(BPT) - Each year, millions of people in the U.S. have an irregular heartbeat, also known as an arrhythmia, according to the American Heart Association. Heart arrhythmias are common and can be harmless. However, certain arrhythmias, such as atrial fibrillation (AFib), may produce pooling and clotting of the blood which can then travel to other parts of the body, damaging the brain, lungs and other organs if not treated appropriately.
(BPT) - When a loved one is critically ill, hearing that it’s time for hospice care can be devastating news. On top of the emotional upheaval of coping with a terminal illness, you may be unsure what hospice care really is — and believe it’s just an indication your loved one will likely pass away.
(BPT) - Where words fail, the creative arts have the ability to speak. Art therapy is an empowering technique that allows for self-discovery and has the power to produce insight and expression in a non-threatening way. That is why the United States Department of Veterans Affairs (VA) encourages creative arts as a therapeutic, and often lifesaving, tool for returning soldiers.
(BPT) - At the airport, you take a moment to thank a solider in uniform who is returning home. On Veterans Day, you hold up a sign at your town’s parade to let those who have served know how much you care. Throughout the year, whenever you encounter veterans or someone currently serving in the armed forces, you show your appreciation for their service.
(BPT) - Virtually everyone struggles with a lack of self-confidence at some point in their lives and it’s perfectly normal to feel unsure of yourself in certain situations. However, if you find a lack of confidence is holding you back from fully enjoying your personal life, or achieving your professional goals, it may be time to take action.
(StatePoint) As the Boomer population ages and retires, massive shifts in the housing market are to be expected. One current popular trend with these older Americans is manufactured housing in land-lease communities, where homes are placed on leased land and the overall price of the home is lower than other types of homes. And many of these communities offer senior-friendly amenities.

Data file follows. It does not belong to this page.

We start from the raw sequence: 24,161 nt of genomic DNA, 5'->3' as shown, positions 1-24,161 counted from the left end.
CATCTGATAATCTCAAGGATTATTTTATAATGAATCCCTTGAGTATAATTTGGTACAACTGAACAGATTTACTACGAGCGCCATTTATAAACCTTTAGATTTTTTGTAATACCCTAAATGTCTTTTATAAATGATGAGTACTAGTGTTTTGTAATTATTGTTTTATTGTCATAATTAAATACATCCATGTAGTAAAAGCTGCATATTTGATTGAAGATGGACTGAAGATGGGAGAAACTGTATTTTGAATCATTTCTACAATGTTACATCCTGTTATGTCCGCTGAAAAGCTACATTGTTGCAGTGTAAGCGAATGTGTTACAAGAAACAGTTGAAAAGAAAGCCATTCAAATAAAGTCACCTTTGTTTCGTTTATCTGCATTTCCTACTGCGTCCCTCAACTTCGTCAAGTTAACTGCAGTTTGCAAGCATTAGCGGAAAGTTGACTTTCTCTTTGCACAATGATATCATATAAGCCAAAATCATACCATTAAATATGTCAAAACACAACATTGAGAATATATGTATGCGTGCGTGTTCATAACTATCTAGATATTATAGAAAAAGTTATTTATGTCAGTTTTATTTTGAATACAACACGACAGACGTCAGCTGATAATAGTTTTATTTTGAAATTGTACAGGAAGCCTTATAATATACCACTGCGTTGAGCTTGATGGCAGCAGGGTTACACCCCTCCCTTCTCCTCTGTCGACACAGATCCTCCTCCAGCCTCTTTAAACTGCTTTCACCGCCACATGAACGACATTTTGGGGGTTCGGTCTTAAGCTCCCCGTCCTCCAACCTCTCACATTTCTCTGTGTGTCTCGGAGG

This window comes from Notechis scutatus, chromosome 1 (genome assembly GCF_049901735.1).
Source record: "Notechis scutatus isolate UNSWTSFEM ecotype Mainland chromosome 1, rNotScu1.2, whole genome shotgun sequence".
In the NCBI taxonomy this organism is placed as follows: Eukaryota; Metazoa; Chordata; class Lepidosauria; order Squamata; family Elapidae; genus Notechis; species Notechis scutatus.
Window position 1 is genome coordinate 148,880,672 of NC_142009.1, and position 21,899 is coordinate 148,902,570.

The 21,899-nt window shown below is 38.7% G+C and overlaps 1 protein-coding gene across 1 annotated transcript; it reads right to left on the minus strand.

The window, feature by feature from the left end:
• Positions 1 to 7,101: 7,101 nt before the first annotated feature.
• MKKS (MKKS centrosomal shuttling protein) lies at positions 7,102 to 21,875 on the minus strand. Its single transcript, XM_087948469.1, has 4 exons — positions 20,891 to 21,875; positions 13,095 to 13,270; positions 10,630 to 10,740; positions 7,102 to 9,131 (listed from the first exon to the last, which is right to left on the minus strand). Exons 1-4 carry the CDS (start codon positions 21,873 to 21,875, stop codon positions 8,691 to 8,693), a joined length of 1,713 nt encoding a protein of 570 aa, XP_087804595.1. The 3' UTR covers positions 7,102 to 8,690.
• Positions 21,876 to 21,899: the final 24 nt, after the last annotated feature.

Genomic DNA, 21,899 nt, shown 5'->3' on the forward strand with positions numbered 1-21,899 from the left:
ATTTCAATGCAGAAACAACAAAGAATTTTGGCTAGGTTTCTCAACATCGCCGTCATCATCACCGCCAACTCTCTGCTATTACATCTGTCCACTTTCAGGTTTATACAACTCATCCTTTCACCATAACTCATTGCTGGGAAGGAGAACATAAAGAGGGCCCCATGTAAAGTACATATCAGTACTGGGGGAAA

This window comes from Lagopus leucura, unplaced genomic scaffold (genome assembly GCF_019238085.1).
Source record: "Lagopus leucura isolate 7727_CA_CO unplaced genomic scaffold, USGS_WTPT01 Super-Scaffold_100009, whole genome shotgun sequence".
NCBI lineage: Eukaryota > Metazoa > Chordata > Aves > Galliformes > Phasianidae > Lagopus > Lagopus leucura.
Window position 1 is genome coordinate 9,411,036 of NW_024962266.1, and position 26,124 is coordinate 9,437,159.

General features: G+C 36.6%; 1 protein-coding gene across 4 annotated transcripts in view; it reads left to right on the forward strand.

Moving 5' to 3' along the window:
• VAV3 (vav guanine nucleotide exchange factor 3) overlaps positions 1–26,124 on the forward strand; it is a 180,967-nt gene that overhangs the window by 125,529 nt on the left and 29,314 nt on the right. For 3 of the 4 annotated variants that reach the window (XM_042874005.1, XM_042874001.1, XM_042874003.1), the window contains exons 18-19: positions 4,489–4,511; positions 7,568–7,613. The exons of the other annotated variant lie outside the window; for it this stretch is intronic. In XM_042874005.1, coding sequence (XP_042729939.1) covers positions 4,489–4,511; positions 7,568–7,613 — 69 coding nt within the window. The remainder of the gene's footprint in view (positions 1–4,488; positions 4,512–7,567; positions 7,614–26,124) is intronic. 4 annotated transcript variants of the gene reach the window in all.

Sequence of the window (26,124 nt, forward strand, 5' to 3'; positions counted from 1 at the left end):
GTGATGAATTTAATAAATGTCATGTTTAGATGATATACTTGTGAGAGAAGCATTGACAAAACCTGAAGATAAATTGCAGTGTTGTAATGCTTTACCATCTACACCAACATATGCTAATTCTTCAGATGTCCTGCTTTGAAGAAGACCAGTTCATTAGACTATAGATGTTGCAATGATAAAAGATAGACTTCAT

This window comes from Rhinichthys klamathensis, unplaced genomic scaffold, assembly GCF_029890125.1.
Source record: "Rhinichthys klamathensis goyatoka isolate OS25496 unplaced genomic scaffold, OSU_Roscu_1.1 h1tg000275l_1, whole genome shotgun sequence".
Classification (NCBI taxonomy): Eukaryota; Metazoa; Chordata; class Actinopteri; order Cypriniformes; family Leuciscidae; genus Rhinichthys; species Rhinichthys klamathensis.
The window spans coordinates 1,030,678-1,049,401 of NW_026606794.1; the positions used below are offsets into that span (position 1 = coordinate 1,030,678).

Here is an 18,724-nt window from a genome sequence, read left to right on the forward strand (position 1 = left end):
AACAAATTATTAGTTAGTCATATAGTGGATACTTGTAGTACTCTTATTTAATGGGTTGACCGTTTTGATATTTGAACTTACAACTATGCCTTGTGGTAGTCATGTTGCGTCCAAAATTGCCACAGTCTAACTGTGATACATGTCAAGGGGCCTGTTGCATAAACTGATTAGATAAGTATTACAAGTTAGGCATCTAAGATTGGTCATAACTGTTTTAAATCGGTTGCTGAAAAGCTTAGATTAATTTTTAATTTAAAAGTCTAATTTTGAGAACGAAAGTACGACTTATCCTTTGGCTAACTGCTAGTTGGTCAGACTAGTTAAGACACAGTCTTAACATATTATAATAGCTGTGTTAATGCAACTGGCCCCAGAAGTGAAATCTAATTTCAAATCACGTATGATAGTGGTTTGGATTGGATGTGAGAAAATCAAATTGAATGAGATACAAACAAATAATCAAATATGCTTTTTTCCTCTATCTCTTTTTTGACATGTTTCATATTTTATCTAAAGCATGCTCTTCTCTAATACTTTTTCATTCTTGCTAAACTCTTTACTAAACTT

(NewsUSA) - Sponsored News - Planning for retirement -- and keeping that plan on track -- can be difficult. You have to make sure your money grows so that it lasts as long as you do. There's a product offered by life insurers that helps people with this challenge. It's called a variable annuity.
(BPT) - Whether it's a brand-new Bentley or a classic 1970 Mustang, most people have a car they dream about. If they're lucky enough to own it someday, you better believe they're going to take care of it. Regular maintenance is an essential part of keeping a vehicle in tip-top shape. The same is true of the human body, particularly the joints.
(BPT) - No one really relishes the idea of growing older and experiencing the health issues that can accompany aging. If there was one thing you could do to significantly improve your chances of staying mentally sharp, physically healthy and independent throughout your golden years, wouldn’t you do it?
(BPT) - Every day, in shelters all across the country, senior animals are passed over by prospective pet owners. Why? Some people are looking for the energy of a new puppy or feel older dogs offer families too little time. But the truth is, providing a new home for an older animal may bring you a level of companionship you never imagined.
(BPT) - You exercise regularly, eat well, maintain an active lifestyle and take your medications as prescribed every day. You’re doing everything you can to age gracefully and beautifully, but are you overlooking an aspect of self-care that’s fundamental to overall good health ... your feet?